The Best-Performing Stock on the S&P 500 Since 1980

Source: The Motley Fool

If you love money, this will blow your mind.

In 1980, had you invested a mere $1,000 in what went on to become the top-performing stock of S&P 500 (SNPINDEX: ^GSPC  ) , then you would be sitting on a cool $1.2 million today.

That equates to a total return of 120,936%.

The stock? None other than Gap (NYSE: GPS  ) .

You read that right. According to an analysis of the "entire universe of U.S. based stocks publicly traded since 1980," M&T Bank found that the multi-branded retailer scored the top spot among all of the stocks that are currently on the S&P 500.

What's perhaps more interesting is that Gap was in exceptionally good company, as four of the top five S&P 500 components on the list were all retailers.

You can see evidence in the following graphic, which charts how much a $1,000 investment in 1980 would be worth with respect to each of these stocks today.

Coming in second is L Brands (NYSE: LB  ) , the retail concern behind Victoria's Secret and Bath & Body Works, among others, with a compound annual growth rate of 22.9%. Third is TJX (NYSE: TJX  ) , the "off-price apparel and home fashions retailer" behind T.J. Maxx and Marshalls, among others, with a CAGR of 22.8%. And in fourth place is Wal-Mart (NYSE: WMT  ) , the world's largest retailer, with a CAGR of 21.9%.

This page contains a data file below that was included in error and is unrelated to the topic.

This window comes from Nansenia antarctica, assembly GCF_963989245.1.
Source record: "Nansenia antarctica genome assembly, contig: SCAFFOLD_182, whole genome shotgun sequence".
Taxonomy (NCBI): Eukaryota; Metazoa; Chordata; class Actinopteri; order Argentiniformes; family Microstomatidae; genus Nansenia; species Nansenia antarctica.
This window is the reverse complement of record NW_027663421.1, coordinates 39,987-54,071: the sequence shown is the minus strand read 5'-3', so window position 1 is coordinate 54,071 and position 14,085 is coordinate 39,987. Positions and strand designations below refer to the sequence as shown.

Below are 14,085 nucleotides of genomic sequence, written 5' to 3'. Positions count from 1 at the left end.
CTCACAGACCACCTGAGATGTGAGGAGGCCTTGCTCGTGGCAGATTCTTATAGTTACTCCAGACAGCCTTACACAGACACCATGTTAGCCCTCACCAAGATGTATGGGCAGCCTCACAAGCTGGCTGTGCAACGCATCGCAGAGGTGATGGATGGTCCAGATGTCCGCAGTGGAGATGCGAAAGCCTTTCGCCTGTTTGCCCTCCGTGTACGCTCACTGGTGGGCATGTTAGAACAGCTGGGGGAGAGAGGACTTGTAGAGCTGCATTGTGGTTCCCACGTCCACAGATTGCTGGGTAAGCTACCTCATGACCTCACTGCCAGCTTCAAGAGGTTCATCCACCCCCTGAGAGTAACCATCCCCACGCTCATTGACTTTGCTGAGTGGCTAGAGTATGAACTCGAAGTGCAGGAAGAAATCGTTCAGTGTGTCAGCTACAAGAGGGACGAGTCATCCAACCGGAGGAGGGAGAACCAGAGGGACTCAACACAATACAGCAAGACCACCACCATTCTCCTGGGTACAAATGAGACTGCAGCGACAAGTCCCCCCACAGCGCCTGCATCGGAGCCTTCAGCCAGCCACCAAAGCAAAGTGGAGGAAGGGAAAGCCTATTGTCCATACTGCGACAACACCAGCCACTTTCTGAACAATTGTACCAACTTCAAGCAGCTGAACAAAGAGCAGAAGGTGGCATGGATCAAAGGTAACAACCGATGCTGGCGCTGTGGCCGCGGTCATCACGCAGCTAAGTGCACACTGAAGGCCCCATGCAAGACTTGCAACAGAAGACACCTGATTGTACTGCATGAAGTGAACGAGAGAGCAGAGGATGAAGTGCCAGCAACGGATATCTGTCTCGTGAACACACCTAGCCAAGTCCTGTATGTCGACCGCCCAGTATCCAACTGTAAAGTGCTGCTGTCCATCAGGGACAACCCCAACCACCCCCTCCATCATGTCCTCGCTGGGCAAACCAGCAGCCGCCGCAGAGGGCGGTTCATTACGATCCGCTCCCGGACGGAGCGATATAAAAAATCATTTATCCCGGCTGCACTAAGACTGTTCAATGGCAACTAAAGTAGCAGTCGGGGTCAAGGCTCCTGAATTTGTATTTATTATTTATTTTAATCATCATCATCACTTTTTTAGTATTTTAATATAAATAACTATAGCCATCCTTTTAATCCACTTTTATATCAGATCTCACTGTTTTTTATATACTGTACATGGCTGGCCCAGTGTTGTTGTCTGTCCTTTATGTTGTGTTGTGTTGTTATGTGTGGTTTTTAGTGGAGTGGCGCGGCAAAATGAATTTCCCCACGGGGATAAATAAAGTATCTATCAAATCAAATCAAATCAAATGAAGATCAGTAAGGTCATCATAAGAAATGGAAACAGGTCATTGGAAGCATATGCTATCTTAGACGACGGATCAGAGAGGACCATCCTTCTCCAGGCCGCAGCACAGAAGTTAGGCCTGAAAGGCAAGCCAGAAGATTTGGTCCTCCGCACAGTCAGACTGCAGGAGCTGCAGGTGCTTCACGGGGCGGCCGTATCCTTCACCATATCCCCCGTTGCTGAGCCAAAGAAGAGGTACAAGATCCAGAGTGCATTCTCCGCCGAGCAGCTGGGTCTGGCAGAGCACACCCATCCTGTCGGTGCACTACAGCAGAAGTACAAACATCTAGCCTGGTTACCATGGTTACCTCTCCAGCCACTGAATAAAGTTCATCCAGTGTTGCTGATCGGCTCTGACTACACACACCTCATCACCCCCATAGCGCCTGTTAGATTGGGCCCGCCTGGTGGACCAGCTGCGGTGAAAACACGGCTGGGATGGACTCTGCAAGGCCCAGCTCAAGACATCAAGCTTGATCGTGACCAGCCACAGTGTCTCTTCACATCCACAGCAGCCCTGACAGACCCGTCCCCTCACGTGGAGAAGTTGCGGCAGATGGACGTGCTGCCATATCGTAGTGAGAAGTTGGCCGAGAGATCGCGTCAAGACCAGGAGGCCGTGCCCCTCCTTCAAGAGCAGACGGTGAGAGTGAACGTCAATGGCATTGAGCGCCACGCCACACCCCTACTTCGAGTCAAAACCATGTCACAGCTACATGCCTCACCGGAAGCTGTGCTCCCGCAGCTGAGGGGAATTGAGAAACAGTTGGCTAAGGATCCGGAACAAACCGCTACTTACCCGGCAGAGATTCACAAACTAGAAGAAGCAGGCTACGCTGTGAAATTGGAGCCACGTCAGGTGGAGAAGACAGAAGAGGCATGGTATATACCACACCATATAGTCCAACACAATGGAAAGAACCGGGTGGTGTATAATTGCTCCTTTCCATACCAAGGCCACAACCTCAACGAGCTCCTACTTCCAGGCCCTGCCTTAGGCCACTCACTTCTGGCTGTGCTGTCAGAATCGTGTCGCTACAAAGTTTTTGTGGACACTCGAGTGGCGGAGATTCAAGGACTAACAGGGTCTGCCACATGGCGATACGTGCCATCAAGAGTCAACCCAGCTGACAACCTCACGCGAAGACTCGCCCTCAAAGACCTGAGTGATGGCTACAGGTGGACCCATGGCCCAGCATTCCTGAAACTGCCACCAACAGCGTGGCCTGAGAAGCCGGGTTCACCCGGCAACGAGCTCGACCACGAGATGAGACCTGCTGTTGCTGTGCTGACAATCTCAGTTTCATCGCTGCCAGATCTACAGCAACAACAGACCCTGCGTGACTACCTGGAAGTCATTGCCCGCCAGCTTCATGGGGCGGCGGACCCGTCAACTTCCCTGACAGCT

It's also worth pointing out that all of these are, to varying extents, discount retailers that were positioned perfectly to take advantage of the Great Bull Market that got under way in 1982. And all of them have since grown alongside the American consumer. Their total returns (rounded to the nearest 1,000%) come out to be 90,000%, 88,000%, and 69,000%, respectively.

The lesson here is simple. The opportunity to invest in great companies coupled with the magical power of compounding returns can make prescient and patient investors very rich.

Discover one of today's top stocks
The Motley Fool's chief investment officer has selected his No. 1 stock for this year. Find out which stock it is in the special free report: "The Motley Fool's Top Stock for 2013." Just click here to access the report and find out the name of this under-the-radar company.

Read/Post Comments (2) | Recommend This Article (7)

Comments from our Foolish Readers

Help us keep this a respectfully Foolish area! This is a place for our readers to discuss, debate, and learn more about the Foolish investing topic you read about above. Help us keep it clean and safe. If you believe a comment is abusive or otherwise violates our Fool's Rules, please report it via the Report this Comment Report this Comment icon found on every comment.

  • Report this Comment On September 21, 2013, at 6:29 PM, prginww wrote:

    The problem with these kinds of studies is that they don't require constant eps growth.

    It's like pointing out the Steelers won the most Super Bowls over the past 40 years. It doesn't mean you should bet on them this year.